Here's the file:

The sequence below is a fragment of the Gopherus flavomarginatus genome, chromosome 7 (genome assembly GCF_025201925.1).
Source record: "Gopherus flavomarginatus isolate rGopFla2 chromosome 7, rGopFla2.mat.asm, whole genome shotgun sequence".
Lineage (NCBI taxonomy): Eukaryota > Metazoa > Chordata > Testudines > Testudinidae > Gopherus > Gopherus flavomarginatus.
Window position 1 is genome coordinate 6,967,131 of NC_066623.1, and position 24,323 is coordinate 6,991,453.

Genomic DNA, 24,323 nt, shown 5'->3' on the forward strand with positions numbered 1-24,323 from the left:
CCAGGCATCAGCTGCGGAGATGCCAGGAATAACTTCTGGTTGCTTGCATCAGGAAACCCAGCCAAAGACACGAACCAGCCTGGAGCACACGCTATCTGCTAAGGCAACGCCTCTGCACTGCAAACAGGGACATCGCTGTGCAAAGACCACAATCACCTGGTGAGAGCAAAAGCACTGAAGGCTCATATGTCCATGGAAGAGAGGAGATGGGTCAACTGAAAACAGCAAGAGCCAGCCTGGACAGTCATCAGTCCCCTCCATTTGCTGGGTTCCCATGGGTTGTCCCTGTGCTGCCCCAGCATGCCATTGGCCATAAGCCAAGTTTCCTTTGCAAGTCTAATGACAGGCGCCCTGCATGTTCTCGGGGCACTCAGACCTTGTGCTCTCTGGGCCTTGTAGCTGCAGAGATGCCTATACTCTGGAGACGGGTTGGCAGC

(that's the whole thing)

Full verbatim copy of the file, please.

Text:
The sequence below is a fragment of the Gopherus flavomarginatus genome, chromosome 7 (genome assembly GCF_025201925.1).
Source record: "Gopherus flavomarginatus isolate rGopFla2 chromosome 7, rGopFla2.mat.asm, whole genome shotgun sequence".
Lineage (NCBI taxonomy): Eukaryota > Metazoa > Chordata > Testudines > Testudinidae > Gopherus > Gopherus flavomarginatus.
Window position 1 is genome coordinate 6,967,131 of NC_066623.1, and position 24,323 is coordinate 6,991,453.

Genomic DNA, 24,323 nt, shown 5'->3' on the forward strand with positions numbered 1-24,323 from the left:
CCAGGCATCAGCTGCGGAGATGCCAGGAATAACTTCTGGTTGCTTGCATCAGGAAACCCAGCCAAAGACACGAACCAGCCTGGAGCACACGCTATCTGCTAAGGCAACGCCTCTGCACTGCAAACAGGGACATCGCTGTGCAAAGACCACAATCACCTGGTGAGAGCAAAAGCACTGAAGGCTCATATGTCCATGGAAGAGAGGAGATGGGTCAACTGAAAACAGCAAGAGCCAGCCTGGACAGTCATCAGTCCCCTCCATTTGCTGGGTTCCCATGGGTTGTCCCTGTGCTGCCCCAGCATGCCATTGGCCATAAGCCAAGTTTCCTTTGCAAGTCTAATGACAGGCGCCCTGCATGTTCTCGGGGCACTCAGACCTTGTGCTCTCTGGGCCTTGTAGCTGCAGAGATGCCTATACTCTGGAGACGGGTTGGCAGC